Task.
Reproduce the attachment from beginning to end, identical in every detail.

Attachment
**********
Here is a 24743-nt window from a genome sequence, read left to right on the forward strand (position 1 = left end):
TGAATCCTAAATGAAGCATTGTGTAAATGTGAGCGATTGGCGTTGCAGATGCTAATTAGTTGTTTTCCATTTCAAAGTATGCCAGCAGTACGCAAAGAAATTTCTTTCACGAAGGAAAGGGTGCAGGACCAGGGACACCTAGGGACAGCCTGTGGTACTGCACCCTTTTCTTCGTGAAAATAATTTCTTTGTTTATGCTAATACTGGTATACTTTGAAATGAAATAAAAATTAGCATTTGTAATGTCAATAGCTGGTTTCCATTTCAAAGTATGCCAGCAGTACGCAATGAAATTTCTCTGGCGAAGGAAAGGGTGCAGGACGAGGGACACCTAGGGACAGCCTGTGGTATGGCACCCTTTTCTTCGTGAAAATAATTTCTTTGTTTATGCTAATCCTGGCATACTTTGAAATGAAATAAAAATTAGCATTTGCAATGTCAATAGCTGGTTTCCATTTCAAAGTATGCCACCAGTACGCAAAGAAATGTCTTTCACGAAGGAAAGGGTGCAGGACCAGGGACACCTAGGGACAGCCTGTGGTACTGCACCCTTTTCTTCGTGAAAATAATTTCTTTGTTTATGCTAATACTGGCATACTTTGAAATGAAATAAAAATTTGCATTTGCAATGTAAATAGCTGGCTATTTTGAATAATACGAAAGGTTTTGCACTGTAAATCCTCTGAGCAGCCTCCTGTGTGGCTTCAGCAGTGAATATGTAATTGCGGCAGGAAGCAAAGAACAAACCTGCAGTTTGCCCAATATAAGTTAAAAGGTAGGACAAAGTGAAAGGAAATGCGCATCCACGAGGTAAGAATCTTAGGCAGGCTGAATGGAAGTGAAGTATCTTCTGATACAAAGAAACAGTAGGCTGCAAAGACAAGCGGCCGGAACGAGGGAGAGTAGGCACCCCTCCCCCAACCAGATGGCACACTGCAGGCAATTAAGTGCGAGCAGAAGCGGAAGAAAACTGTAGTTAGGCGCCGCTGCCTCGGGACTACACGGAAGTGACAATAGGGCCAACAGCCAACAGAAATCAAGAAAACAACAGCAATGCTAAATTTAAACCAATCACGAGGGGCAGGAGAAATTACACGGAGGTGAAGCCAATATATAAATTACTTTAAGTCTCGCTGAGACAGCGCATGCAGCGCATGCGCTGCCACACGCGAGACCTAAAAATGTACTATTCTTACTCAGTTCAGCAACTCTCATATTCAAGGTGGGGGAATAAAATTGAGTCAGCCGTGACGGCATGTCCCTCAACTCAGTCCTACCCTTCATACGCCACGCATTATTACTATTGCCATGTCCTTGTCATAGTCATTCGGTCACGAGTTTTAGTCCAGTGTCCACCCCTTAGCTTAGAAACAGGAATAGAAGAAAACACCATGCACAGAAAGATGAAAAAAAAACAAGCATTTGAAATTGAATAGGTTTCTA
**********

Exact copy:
Here is a 24743-nt window from a genome sequence, read left to right on the forward strand (position 1 = left end):
TGAATCCTAAATGAAGCATTGTGTAAATGTGAGCGATTGGCGTTGCAGATGCTAATTAGTTGTTTTCCATTTCAAAGTATGCCAGCAGTACGCAAAGAAATTTCTTTCACGAAGGAAAGGGTGCAGGACCAGGGACACCTAGGGACAGCCTGTGGTACTGCACCCTTTTCTTCGTGAAAATAATTTCTTTGTTTATGCTAATACTGGTATACTTTGAAATGAAATAAAAATTAGCATTTGTAATGTCAATAGCTGGTTTCCATTTCAAAGTATGCCAGCAGTACGCAATGAAATTTCTCTGGCGAAGGAAAGGGTGCAGGACGAGGGACACCTAGGGACAGCCTGTGGTATGGCACCCTTTTCTTCGTGAAAATAATTTCTTTGTTTATGCTAATCCTGGCATACTTTGAAATGAAATAAAAATTAGCATTTGCAATGTCAATAGCTGGTTTCCATTTCAAAGTATGCCACCAGTACGCAAAGAAATGTCTTTCACGAAGGAAAGGGTGCAGGACCAGGGACACCTAGGGACAGCCTGTGGTACTGCACCCTTTTCTTCGTGAAAATAATTTCTTTGTTTATGCTAATACTGGCATACTTTGAAATGAAATAAAAATTTGCATTTGCAATGTAAATAGCTGGCTATTTTGAATAATACGAAAGGTTTTGCACTGTAAATCCTCTGAGCAGCCTCCTGTGTGGCTTCAGCAGTGAATATGTAATTGCGGCAGGAAGCAAAGAACAAACCTGCAGTTTGCCCAATATAAGTTAAAAGGTAGGACAAAGTGAAAGGAAATGCGCATCCACGAGGTAAGAATCTTAGGCAGGCTGAATGGAAGTGAAGTATCTTCTGATACAAAGAAACAGTAGGCTGCAAAGACAAGCGGCCGGAACGAGGGAGAGTAGGCACCCCTCCCCCAACCAGATGGCACACTGCAGGCAATTAAGTGCGAGCAGAAGCGGAAGAAAACTGTAGTTAGGCGCCGCTGCCTCGGGACTACACGGAAGTGACAATAGGGCCAACAGCCAACAGAAATCAAGAAAACAACAGCAATGCTAAATTTAAACCAATCACGAGGGGCAGGAGAAATTACACGGAGGTGAAGCCAATATATAAATTACTTTAAGTCTCGCTGAGACAGCGCATGCAGCGCATGCGCTGCCACACGCGAGACCTAAAAATGTACTATTCTTACTCAGTTCAGCAACTCTCATATTCAAGGTGGGGGAATAAAATTGAGTCAGCCGTGACGGCATGTCCCTCAACTCAGTCCTACCCTTCATACGCCACGCATTATTACTATTGCCATGTCCTTGTCATAGTCATTCGGTCACGAGTTTTAGTCCAGTGTCCACCCCTTAGCTTAGAAACAGGAATAGAAGAAAACACCATGCACAGAAAGATGAAAAAAAAACAAGCATTTGAAATTGAATAGGTTTCTA